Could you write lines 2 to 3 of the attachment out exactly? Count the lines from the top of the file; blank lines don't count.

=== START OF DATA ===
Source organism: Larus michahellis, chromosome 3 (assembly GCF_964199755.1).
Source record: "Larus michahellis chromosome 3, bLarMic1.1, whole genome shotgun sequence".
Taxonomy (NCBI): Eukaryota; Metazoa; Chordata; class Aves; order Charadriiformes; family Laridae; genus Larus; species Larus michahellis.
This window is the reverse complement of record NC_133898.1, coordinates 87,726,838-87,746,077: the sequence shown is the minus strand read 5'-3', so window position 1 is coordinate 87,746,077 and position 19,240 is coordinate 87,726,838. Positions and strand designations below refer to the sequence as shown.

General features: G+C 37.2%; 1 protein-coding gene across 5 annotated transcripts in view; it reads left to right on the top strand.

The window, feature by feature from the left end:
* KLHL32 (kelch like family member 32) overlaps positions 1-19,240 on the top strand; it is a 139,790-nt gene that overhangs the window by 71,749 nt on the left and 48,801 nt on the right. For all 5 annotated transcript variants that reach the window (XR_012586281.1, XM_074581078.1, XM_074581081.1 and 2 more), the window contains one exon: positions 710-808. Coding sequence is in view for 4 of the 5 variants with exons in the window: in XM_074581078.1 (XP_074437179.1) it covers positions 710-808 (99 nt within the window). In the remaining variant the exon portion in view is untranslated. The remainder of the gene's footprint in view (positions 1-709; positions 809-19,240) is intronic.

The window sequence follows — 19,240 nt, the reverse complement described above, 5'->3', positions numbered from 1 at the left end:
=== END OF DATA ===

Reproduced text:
Source record: "Larus michahellis chromosome 3, bLarMic1.1, whole genome shotgun sequence".
Taxonomy (NCBI): Eukaryota; Metazoa; Chordata; class Aves; order Charadriiformes; family Laridae; genus Larus; species Larus michahellis.